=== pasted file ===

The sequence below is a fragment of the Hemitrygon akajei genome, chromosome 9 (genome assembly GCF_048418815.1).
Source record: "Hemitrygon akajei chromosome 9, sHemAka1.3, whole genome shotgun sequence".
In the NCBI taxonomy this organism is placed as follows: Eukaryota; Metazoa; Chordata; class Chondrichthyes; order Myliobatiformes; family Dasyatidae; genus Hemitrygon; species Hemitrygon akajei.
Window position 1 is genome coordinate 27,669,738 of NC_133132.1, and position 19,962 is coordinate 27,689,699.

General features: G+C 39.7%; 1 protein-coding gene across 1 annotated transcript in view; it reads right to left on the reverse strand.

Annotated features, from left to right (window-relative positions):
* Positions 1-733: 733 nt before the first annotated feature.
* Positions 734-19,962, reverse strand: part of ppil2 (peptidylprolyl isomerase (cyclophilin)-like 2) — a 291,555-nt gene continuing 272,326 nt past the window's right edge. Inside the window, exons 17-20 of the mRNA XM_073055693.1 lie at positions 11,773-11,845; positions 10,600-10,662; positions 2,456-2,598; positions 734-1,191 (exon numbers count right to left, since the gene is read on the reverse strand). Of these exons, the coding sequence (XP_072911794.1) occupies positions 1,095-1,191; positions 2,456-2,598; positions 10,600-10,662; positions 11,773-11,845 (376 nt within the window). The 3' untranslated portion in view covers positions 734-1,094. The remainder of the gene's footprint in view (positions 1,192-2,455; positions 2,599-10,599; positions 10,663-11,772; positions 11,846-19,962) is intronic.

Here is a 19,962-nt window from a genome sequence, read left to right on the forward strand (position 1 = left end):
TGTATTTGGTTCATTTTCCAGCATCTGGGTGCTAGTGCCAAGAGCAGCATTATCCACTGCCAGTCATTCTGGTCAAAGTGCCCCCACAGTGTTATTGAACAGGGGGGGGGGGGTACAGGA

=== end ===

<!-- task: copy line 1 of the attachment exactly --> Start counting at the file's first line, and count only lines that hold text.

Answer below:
The sequence below is a fragment of the Hemitrygon akajei genome, chromosome 9 (genome assembly GCF_048418815.1).